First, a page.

by Peter Duke
In 2010, I was asked by Linda Lingard, owner of Oyez books to interview Yusof Gajah and write the introduction for two of his new books, Mother and Child and Elephabet. When I met Yusof, I wasn’t sure what I would find to talk to him about. I’m English and my upbringing was very English, and I studied mechanical sciences and English at Cambridge and wasn’t that fond of elephants. Yusof, on the other hand grew up in Singapore, loved elephants and was an artist. In fact, his father sent him to Yogyakarta to study agriculture, but instead Yusof went down the road and joined the Sekolah Seni Rupa, Yogjakarta, the famous art college.
From the moment we started talking we clicked. We shared the same sense of humour, he was patient with my lack of knowledge about naive art, and when I told him I had a painting by a famous Indonesian artist Widayat, that sealed it. Yusof was a student of his and was a great admirer of his work. After that meeting I studied the content of the two books Elephabet and Mother and Child and discovered there was a lot of beauty in the way Yusof had created the illustrations of elephants in these two books to deliver important messages. In Elephabet, he skilfully wound the elephants into the letters of the alphabet and in the book, as opposed to the flash cards, there were many of his whimsical views of life. Mother and Child is a very different book, it is actually a collection of his artwork that he painted when one can only describe him as a starving artist. His breakthrough came when a collector bought the originals of these pictures and from that time he began to grow in his fame as an artist.
I had never met his wife Zakiah until one evening Linda invited Yusof and Zakiah and myself to dinner at an Italian restaurant in Bangsar. That was the start of a long friendship. Yusof and Zakiah were such an engaging couple, she is an industrious and amusing woman as well as being dedicated to promoting Yusof’s work.
After that evening, Linda and I often used to visit their home in Gombak, north of Kuala Lumpur and occasionally I was privileged to watch Yusof painting while I was there. I don’t think I truly appreciate naïve art as I am more comfortable with Turner, Whistler Manet, and Pissarro etc. But when I watched Yusof creating a large landscape full of elephants and other jungle creatures I began to understand the depth of his work and the beauty of his creation.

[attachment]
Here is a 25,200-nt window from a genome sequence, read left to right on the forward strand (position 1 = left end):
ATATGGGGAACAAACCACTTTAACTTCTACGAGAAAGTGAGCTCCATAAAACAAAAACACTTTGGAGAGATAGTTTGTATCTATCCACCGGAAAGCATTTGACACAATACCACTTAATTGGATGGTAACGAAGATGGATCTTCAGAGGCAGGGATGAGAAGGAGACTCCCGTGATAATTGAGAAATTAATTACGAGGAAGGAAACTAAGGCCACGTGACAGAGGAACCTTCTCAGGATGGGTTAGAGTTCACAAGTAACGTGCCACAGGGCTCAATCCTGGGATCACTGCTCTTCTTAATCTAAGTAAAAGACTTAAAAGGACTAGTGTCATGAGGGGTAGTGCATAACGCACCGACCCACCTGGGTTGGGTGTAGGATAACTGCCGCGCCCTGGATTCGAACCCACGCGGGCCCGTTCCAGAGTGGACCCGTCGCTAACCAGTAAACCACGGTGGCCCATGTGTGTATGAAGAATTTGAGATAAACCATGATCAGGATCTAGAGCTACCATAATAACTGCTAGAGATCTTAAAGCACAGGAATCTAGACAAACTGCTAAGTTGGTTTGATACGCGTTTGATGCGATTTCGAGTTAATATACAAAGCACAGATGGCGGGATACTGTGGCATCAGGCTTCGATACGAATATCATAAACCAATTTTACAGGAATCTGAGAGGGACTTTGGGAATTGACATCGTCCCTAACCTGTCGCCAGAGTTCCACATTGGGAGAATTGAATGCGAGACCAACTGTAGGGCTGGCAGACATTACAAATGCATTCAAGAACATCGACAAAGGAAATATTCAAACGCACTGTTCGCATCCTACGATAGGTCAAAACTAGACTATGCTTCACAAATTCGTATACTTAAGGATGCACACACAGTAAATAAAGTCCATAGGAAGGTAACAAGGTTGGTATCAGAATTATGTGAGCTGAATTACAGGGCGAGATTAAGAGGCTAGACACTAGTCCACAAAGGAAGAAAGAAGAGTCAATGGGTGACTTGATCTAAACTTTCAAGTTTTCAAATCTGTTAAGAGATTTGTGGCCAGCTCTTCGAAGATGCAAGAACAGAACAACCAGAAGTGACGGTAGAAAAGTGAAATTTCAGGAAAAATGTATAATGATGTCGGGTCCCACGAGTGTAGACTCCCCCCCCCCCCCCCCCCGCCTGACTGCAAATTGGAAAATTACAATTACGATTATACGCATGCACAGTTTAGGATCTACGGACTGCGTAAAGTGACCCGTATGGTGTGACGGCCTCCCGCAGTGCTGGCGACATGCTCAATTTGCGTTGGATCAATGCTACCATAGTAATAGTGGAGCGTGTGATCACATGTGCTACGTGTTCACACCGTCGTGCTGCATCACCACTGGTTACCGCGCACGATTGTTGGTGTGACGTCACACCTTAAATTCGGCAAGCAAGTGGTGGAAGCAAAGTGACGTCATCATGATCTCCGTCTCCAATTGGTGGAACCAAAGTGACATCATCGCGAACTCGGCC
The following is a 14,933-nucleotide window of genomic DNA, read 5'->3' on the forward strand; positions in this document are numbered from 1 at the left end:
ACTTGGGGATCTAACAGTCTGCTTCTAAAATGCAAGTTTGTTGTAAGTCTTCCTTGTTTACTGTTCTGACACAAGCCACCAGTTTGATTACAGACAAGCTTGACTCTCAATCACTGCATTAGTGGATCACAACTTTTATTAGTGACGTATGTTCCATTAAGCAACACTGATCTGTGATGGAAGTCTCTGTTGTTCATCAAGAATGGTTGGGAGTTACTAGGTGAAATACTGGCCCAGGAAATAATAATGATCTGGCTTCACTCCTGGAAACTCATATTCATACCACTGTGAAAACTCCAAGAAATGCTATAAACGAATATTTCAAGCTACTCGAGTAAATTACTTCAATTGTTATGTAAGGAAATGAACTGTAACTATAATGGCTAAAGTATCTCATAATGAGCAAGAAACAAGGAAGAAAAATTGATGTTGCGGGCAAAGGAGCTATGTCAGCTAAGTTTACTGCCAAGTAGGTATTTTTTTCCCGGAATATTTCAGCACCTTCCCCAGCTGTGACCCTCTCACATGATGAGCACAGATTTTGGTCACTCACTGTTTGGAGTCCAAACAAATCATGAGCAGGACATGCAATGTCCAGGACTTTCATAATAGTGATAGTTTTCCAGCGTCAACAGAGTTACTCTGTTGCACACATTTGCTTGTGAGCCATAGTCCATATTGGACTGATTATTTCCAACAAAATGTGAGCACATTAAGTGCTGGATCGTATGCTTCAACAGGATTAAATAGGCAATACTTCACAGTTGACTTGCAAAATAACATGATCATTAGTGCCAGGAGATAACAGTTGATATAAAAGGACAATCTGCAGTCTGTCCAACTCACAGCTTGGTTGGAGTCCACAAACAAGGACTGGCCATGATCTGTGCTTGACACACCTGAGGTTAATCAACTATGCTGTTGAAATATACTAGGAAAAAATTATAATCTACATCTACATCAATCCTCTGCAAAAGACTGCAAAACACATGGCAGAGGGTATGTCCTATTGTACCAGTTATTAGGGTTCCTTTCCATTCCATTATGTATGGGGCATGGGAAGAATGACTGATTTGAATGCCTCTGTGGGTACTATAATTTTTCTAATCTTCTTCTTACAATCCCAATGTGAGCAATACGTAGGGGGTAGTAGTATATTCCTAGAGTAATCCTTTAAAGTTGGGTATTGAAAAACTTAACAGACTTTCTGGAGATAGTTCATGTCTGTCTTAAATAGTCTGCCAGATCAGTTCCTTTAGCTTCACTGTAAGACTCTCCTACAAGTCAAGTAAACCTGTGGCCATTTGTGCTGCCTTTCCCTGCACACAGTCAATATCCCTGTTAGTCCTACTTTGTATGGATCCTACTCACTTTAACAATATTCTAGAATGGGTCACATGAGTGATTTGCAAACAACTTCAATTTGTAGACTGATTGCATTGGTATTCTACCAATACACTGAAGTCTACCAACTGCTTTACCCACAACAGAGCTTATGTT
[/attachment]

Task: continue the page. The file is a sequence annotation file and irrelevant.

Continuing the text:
Our relationship went from strength to strength, and we met regularly. The next important moment in my relationship with Yusof came at an AFCC (Asian Festival of Children’s Content) annual meeting in Singapore around six years ago. Yusof was booked to give a talk on his art and the way he used his skills to create children’s picture books. I was asked to be his moderator and as we were good friends it went very well with a minimum amount of rehearsal. But I learned something about Yusof at that presentation which I didn’t know until that moment, it was how much time Yusuf spent with seriously ill children many of them dying from cancer in hospitals in Kuala Lumpur. I knew he had written and illustrated a book called Chemophant sponsored by a mother whose child had died from cancer. I knew he was great with kids as I had often watched him hold children spellbound as he turned their scribble on a large sheet of white paper into an elephant. But it was at that moment at AFCC that I saw a completely different side to Yusof. He was a very giving and concerned person. I’d always thought of him as a good artist who could be a bit rough with those who he was teaching. But when it came to being with children and working with seriously ill children, I realised he had a deep care for them.
I have skipped over his time as a curator at the University of Malaya School of Art and his international recognition with collectors in Germany and Norway among many other noteworthy events. I wanted to focus on the man I knew. I last saw Yusof in March 2021 when there was a short break in MCO lockdowns before the COVID-19 pandemic started in earnest again. I left Malaysia in April and returned to Singapore and although I haven’t able to meet up with him since then, I have sadly heard from Linda of his slow decline in health. He was always a strong person, and despite his crippling arthritis the last time I saw him he was as cheerful as ever.
My heart goes out to Zakiah, who will be deeply saddened by the loss of her husband. I know she worked tirelessly for him and with him over the years supporting him in his art, supporting him when he first started out with three very young children, supporting him in his sickness and now he’s gone. I hope to see Zakiah again in the near future now the borders are reopening and join her in remembering a departed dear friend.
Peter Duke is Chairman of Oyez!Books and writes under the name Worthington